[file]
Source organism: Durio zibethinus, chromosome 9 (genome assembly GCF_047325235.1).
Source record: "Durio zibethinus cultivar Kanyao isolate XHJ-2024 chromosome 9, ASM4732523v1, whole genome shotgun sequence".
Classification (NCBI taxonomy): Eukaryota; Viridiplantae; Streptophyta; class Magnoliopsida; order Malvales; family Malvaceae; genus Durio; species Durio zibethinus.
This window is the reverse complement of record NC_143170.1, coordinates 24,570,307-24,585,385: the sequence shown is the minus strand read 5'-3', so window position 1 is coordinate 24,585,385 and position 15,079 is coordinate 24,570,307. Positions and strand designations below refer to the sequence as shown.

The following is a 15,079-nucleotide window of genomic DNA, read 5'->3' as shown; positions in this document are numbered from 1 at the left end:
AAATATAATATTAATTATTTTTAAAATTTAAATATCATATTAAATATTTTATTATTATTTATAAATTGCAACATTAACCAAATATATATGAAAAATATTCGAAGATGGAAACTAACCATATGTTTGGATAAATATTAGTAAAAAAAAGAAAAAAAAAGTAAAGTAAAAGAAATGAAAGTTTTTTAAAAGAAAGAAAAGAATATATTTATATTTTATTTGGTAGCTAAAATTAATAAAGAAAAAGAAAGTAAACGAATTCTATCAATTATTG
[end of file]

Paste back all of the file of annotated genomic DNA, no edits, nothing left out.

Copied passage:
Source organism: Durio zibethinus, chromosome 9 (genome assembly GCF_047325235.1).
Source record: "Durio zibethinus cultivar Kanyao isolate XHJ-2024 chromosome 9, ASM4732523v1, whole genome shotgun sequence".
Classification (NCBI taxonomy): Eukaryota; Viridiplantae; Streptophyta; class Magnoliopsida; order Malvales; family Malvaceae; genus Durio; species Durio zibethinus.
This window is the reverse complement of record NC_143170.1, coordinates 24,570,307-24,585,385: the sequence shown is the minus strand read 5'-3', so window position 1 is coordinate 24,585,385 and position 15,079 is coordinate 24,570,307. Positions and strand designations below refer to the sequence as shown.

The following is a 15,079-nucleotide window of genomic DNA, read 5'->3' as shown; positions in this document are numbered from 1 at the left end:
AAATATAATATTAATTATTTTTAAAATTTAAATATCATATTAAATATTTTATTATTATTTATAAATTGCAACATTAACCAAATATATATGAAAAATATTCGAAGATGGAAACTAACCATATGTTTGGATAAATATTAGTAAAAAAAAGAAAAAAAAAGTAAAGTAAAAGAAATGAAAGTTTTTTAAAAGAAAGAAAAGAATATATTTATATTTTATTTGGTAGCTAAAATTAATAAAGAAAAAGAAAGTAAACGAATTCTATCAATTATTG